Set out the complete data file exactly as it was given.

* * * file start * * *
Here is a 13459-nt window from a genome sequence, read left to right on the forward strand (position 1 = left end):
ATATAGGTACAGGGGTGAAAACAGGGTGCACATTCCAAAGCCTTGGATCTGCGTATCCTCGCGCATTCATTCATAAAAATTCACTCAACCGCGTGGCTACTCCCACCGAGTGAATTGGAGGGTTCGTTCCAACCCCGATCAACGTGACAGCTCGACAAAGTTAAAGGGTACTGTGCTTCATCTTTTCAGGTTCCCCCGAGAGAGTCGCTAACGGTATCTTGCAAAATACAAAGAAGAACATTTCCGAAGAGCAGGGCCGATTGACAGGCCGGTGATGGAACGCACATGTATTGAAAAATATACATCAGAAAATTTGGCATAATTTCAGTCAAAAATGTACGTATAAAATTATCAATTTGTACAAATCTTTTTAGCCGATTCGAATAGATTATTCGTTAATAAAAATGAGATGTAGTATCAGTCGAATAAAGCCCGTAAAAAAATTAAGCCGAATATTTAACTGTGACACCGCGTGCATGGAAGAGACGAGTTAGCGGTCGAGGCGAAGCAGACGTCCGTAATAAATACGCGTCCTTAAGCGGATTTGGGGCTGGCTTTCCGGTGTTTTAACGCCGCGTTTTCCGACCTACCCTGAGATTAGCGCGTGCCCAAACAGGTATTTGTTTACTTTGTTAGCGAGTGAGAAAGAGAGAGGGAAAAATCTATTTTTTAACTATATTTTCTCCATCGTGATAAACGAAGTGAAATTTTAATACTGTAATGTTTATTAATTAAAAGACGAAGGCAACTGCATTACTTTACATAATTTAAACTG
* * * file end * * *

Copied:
Here is a 13459-nt window from a genome sequence, read left to right on the forward strand (position 1 = left end):
ATATAGGTACAGGGGTGAAAACAGGGTGCACATTCCAAAGCCTTGGATCTGCGTATCCTCGCGCATTCATTCATAAAAATTCACTCAACCGCGTGGCTACTCCCACCGAGTGAATTGGAGGGTTCGTTCCAACCCCGATCAACGTGACAGCTCGACAAAGTTAAAGGGTACTGTGCTTCATCTTTTCAGGTTCCCCCGAGAGAGTCGCTAACGGTATCTTGCAAAATACAAAGAAGAACATTTCCGAAGAGCAGGGCCGATTGACAGGCCGGTGATGGAACGCACATGTATTGAAAAATATACATCAGAAAATTTGGCATAATTTCAGTCAAAAATGTACGTATAAAATTATCAATTTGTACAAATCTTTTTAGCCGATTCGAATAGATTATTCGTTAATAAAAATGAGATGTAGTATCAGTCGAATAAAGCCCGTAAAAAAATTAAGCCGAATATTTAACTGTGACACCGCGTGCATGGAAGAGACGAGTTAGCGGTCGAGGCGAAGCAGACGTCCGTAATAAATACGCGTCCTTAAGCGGATTTGGGGCTGGCTTTCCGGTGTTTTAACGCCGCGTTTTCCGACCTACCCTGAGATTAGCGCGTGCCCAAACAGGTATTTGTTTACTTTGTTAGCGAGTGAGAAAGAGAGAGGGAAAAATCTATTTTTTAACTATATTTTCTCCATCGTGATAAACGAAGTGAAATTTTAATACTGTAATGTTTATTAATTAAAAGACGAAGGCAACTGCATTACTTTACATAATTTAAACTG